PS I like Victor.
    Wagging Tales - Blog for Writers

  14. Query Letters, right (or maybe write) up there with the dreaded Synopsis.

    Many would prefer to write an entire novel rather than tackle either, let alone both of those.

  15. Your re-write of Gone With the Wind had me sold. Bravo! What a great example....and reminder.

    I totally understand, fan. I will never watch Training Day. Denzel just cannot be a bad guy!

    I'll watch Perfect Host for you :)

    Hope you're taking care of yourself.

  16. Lydia :
    Glad I was of some help. You're always so helpful to the rest of us with your blog.

    Helena :
    I wish you luck with your three sentence pitch. It is hard!

    PK :
    That is a very good idea for writing a great query.

    Siv :
    Yes, I roam the corridors of IdMB quite a lot myself!

    Jeana :
    When it is your time to write a query, I wish you loads of luck. Good fortune in your publication dreams.

    Julius :
    Thanks for following. And yours is a great blog.

    Victoria :
    Glad to be able to help.

    Josh :
    Thanks for liking my post. And it is what is but that sometimes smarts!

    Jo :
    I wish you luck with your Teen Boot Camp -- sounds fierce. Send me your query if you run into snags.

    Denise :
    I'm glad you liked the book. And I'm even more glad that it reached you. I wasn't sure it would. The internet is a harsh mistress : I hope you can follow my blog soon.

    Charmaine :
    And Victor likes you. To earn the weekend off, I had to agree to nightmare hours this week, so I will not be able to do just to your query bloghop. Sigh. There's always a price-tag to the good things in our lives. Rats.

    Terry :
    Ouch! A synopsis is the one thing I hate to write worse than a query. But what do we expect of something whose syllable is sin!

    WordsCrafter :
    Yes, aren't we fans something? I can't watch one of my favorite actors play a villain if they have been always in comedies as good guys.

  17. very interesting . .


  18. Thanks, Donna :
    I had to agree to nightmare hours and a Herculean work schedule to be off this past weekend for the convention, so I haven't had time to read the critique you put so much effort into. Sorry. But the effort and care are much appreciated. Roland

  19. Hi, Roland,

    Wonderful advice and EXAMPLES... Thanks. I am currently writing Amber's. I ran them by Jen Daiker and she loves my third. The second she like best, but she suggested to try and "fuse't the two. That's what I'm up to this afternoon.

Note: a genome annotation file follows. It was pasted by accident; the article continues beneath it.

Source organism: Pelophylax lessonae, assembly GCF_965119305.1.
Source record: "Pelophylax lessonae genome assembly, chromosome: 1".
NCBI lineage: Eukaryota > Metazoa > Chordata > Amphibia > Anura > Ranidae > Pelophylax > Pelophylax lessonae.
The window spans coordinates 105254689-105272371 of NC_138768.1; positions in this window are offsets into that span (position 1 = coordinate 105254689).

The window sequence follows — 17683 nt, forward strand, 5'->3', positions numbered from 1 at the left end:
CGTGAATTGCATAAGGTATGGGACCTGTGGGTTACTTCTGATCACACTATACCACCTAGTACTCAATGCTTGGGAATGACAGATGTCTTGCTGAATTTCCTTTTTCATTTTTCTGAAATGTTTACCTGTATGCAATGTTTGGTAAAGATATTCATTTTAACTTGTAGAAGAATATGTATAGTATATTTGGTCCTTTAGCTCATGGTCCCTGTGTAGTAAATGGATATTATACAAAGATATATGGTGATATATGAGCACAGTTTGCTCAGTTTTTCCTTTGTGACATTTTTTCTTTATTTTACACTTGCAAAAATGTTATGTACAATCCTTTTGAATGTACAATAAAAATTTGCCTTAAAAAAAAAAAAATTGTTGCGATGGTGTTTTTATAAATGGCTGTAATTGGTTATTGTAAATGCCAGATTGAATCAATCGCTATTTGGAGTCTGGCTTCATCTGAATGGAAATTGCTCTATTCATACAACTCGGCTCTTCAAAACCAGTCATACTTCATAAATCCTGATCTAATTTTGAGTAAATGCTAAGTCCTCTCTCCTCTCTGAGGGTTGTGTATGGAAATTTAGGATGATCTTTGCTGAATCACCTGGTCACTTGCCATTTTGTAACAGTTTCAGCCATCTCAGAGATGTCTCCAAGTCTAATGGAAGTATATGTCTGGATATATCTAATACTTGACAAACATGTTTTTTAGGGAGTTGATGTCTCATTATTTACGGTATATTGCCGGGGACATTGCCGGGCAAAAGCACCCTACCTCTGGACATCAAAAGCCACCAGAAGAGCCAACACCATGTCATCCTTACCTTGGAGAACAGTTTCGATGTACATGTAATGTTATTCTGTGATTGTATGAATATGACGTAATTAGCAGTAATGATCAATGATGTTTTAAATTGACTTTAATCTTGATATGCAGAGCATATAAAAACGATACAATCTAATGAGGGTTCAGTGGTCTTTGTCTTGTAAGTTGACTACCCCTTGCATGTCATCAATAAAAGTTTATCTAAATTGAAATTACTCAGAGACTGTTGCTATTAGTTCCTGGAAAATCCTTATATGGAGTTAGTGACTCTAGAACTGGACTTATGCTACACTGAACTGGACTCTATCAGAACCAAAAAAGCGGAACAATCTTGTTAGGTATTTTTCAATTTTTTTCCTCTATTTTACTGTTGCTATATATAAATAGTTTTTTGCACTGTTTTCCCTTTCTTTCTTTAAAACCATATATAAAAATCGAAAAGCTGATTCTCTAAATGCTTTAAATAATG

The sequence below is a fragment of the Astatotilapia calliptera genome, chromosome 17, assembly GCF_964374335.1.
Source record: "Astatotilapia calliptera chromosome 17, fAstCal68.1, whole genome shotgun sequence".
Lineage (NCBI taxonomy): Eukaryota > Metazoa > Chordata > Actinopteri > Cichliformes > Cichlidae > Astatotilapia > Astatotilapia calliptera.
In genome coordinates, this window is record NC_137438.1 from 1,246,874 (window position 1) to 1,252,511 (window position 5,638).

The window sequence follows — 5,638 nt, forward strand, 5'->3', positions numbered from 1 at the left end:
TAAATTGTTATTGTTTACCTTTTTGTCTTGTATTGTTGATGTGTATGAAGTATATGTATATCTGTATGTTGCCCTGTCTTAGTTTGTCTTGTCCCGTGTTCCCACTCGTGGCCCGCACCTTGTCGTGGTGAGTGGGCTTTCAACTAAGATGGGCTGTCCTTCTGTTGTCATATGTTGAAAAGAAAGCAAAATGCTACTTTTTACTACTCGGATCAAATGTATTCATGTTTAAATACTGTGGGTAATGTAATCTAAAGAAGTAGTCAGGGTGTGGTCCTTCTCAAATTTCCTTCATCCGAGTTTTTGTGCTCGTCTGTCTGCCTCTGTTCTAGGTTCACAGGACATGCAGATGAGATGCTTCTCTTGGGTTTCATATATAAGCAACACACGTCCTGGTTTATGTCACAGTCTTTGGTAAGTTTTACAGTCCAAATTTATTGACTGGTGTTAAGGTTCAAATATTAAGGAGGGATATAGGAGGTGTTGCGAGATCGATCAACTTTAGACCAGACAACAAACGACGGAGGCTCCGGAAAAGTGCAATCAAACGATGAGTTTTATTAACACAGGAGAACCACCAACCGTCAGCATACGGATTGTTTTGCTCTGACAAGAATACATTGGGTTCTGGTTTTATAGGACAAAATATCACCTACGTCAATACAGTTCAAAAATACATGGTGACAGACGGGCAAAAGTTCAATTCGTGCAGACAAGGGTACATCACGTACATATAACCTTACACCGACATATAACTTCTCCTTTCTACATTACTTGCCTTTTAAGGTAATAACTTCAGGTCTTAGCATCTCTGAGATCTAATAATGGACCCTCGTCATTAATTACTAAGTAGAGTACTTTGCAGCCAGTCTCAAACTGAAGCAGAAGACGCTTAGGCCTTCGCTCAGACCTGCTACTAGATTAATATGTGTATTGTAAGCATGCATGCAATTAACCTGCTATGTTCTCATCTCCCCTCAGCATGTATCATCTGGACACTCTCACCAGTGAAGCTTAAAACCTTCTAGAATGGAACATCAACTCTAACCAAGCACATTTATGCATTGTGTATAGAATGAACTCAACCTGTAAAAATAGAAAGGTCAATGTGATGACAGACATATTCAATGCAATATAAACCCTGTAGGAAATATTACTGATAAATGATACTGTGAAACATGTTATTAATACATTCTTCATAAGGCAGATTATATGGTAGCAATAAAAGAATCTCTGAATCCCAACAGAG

I hope you're well.


  20. My 'Q' post is also about querying and will appear Wednesday. My #1 tip for success is both succinct and proven: DON'T GIVE UP.

    Talent, timing, and story are all secondary, maybe tertiary. In fact, maybe they don't matter at all. We'll see.

  21. VR : Winston Churchill gave the same advice to a graduating class : "Never ... never ... never give up."

    But if you persist ... and do so without showcasing your writing skills and abilities in your queries, persistence will still produce heartache for the writer.

    A deft touch in prose, a riveting story, and hitting an agent who is looking for your kind of novel -- are all essential ... in my thinking.

    But then again, I am unagented and unpublished. LOL. Roland

    Michael :
    I wish you luck with your Amber query. And my hat's off to Jen for helping you like this, Roland

  22. I'm really glad I finally found the time to check out your blog and leave a comment.

    This was a useful new way of looking at one of the most crucial aspects of writing. I'm still only a wannabe - I'm using the A to Z challenge right now just to get used to putting words on a page, crafting them comes later - but there are so many useful hints and tips from other writers on here. I hope you won't mind me using you as a learning resource :P

    Victor Standish sounds fascinating to me. Good luck with him.

  23. Mojo :
    Good to have you as a friend and commentor. I have prior posts on all subjects related to writing.

    You might want to punch in THE NAZCA LINES FOR WRITERS in the search box for my blog to the upper top left. It has proven very helpful to a lot of my visiting friends, Roland

    And yes, Victor is a Ulysses of the French Quarter, contesting with monsters and demi-gods, all with sass and attitude.

  24. Thank you for the helpful information and for the example. I always learn better through an example or demonstration than with advice or lecture alone. You have highlighted many important factors. I am finally getting to the query stage so this post was extremely helpful for me right now.

    I am going to try the IMDB exercise. Thanks again for so much information and the link. I am looking forward to reading more of your blog

  25. Sugar Scribes :
    I'm glad I was able to help in some small way. I wish you luck on your query. May you find success in your publication dreams, Roland

  26. That is fantastic, good tips and advice that could be used in other areas as well. I'm not a writer, but I just learned a lot from this post.
    I love your story of Victor. Intriguing. I hope to read the book when it's published.
    The pictures you use are wonderful too. I love the one of the girl at the beginning of your post At the crypt of Marie.
    Have a pleasant day! :)

  27. Thank you, Heather. After a 15 hour straight day and 300 miles of night driving, your comments put a smile on my weary lips. Roland